Purchasing Prescriptions: Is Saving Money Risky?

Emily Hartman, B.S.

August 2009

Who doesn’t want to save money on prescriptions? Whether temporary or long-term, health problems that require prescription medication can be expensive. In order to alleviate this, consumers are going online to find savings they may not find in stores. For some, the list of medications needed is as long as a grocery list, so it is not hard to see why patients are searching for cheaper alternatives to their local drugstore routine.

It is possible to save money safely for many medications, but not all medications. For example, major U.S. drug companies often charge a different amount of money for the exact same pill sold in different countries.  In those situations, the cost has nothing to do with the quality of the drug.

While buying prescription drugs online may help your cash flow, proceed with caution! There are a few key things to look out for before diving into the world of online purchasing.

  • Always check to make sure the online pharmacy is legitimate. Avoid an online pharmacy if the website does not have a phone number to call where you may call a licensed pharmacist to ask questions. A huge red flag: websites that do not require a prescription.
  • Never give your personal information out to any site without a valid business address and phone number. You can find out if the website you are using is secure by checking the bottom-right corner of your internet browser for the “lock” icon. This icon does not provide a guarantee, but will provide a higher chance of a safe online transaction versus sites that do not present the lock icon.
  • Some states, such as Wisconsin and North Dakota, provide links on their government-run websites to trusted Canadian pharmacies that will honor U.S. prescriptions at a potentially lower cost. A particularly useful website, DestinationRx, allows users to compare medications both online and in-store. The site will show the most and least expensive cost for the drug as well as how much alternatives to the drug cost.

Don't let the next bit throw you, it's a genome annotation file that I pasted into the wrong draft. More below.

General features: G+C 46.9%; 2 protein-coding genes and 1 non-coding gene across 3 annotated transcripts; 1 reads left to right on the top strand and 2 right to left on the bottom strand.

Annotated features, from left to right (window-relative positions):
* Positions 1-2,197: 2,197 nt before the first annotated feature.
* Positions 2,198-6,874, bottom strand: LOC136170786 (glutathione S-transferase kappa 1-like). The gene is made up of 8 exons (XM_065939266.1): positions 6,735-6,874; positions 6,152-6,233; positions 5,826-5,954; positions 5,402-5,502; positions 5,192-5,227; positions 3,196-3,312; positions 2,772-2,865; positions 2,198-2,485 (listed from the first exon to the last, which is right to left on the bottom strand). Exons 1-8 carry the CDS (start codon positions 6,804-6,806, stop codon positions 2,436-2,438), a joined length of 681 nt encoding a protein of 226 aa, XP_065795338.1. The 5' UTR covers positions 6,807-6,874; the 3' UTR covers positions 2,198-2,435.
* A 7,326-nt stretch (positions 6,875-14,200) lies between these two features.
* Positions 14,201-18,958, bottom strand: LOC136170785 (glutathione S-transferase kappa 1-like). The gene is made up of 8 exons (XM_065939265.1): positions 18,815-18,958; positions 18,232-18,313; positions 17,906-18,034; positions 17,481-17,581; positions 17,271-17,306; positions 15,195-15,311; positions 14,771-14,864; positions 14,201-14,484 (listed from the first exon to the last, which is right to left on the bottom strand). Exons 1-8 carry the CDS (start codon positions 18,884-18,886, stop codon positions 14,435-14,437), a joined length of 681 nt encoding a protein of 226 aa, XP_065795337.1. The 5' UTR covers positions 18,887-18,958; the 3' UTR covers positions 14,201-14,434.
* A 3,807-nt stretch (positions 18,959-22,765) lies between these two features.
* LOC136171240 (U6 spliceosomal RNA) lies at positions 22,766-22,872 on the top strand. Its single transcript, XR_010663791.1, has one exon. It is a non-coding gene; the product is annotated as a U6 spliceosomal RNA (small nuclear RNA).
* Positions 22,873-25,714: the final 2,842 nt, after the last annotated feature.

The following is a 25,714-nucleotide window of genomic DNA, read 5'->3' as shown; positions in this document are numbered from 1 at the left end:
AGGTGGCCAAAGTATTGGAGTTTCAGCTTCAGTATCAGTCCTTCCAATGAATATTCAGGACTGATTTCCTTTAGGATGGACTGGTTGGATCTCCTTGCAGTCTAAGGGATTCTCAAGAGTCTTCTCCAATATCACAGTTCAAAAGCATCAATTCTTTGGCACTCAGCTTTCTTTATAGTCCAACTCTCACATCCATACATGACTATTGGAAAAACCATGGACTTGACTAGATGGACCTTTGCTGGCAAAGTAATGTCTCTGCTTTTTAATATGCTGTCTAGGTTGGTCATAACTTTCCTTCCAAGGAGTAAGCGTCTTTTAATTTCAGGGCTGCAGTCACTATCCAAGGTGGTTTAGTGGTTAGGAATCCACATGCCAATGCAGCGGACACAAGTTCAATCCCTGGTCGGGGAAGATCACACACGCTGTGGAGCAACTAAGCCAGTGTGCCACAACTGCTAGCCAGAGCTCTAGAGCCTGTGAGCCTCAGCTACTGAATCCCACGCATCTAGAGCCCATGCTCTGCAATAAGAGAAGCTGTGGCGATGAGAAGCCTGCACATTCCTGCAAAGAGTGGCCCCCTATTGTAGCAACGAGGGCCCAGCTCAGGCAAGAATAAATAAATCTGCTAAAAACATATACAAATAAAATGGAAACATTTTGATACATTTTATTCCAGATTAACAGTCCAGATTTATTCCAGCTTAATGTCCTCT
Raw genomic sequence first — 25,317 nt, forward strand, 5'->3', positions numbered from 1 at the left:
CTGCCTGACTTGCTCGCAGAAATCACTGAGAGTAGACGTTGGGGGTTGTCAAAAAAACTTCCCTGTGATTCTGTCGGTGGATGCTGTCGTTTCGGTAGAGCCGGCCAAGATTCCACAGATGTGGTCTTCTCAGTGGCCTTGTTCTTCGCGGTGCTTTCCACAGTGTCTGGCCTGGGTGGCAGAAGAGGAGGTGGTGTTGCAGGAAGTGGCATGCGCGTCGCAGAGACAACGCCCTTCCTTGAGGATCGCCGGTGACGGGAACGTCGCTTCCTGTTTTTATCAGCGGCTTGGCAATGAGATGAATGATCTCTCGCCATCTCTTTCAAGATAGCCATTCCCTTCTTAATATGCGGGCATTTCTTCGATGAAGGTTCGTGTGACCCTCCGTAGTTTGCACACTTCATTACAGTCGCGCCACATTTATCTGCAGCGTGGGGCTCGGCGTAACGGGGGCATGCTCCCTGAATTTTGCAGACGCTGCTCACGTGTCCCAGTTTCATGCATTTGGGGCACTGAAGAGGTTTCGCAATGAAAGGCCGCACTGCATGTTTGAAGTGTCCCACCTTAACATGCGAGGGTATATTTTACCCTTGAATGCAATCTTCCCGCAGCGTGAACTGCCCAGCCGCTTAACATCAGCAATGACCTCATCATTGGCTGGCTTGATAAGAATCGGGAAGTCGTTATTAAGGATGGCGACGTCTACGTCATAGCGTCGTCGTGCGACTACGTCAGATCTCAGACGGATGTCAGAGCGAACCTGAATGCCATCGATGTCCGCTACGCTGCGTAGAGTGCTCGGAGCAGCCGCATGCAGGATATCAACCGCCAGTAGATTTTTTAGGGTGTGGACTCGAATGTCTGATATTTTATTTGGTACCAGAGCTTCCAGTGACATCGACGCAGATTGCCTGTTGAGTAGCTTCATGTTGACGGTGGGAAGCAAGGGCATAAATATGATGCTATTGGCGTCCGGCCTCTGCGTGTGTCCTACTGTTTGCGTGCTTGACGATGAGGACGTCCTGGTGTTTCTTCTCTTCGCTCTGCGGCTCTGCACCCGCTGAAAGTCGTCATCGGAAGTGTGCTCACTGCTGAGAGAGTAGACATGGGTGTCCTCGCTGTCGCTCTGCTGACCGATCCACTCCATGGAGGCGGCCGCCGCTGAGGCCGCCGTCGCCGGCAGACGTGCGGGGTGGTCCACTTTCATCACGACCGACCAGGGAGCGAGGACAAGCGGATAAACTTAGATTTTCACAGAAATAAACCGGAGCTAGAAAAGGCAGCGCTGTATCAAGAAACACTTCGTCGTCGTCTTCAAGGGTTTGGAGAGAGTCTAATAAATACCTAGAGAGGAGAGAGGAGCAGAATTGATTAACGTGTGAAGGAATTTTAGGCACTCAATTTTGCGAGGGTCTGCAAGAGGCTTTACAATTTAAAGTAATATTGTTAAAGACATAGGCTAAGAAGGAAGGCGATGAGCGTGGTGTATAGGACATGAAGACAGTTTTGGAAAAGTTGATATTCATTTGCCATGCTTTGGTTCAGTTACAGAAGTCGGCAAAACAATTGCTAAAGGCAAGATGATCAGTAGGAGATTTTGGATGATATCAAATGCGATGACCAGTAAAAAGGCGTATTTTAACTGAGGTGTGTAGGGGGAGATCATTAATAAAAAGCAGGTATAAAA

For example, if a user types in the drug “Synthroid,” a drug commonly used to lower blood pressure, he or she will find that cost for a 30-day supply of 100MCG tablets is $15.93-$23.99. From there, comparing pharmacy prices in a given zip code or accessing safety and warning information is just a click away.

Switching to a generic version is usually a good idea but should be discussed with your doctor or pharmacist, to reduce any potential problems. Switching brands is more complicated, so you should be sure to ask your doctor.  Ask if the dosage will be the same, if a switch will be cost-effective, and if there are any new risks or side effects with the other brand.

It is possible to safely save money the next time prescription medications need to be purchased. Doing a little online research, double-checking the site you want to buy from is secure, and checking with your physician or pharmacist, can reduce the amount of money you spend on medications-especially in the long run.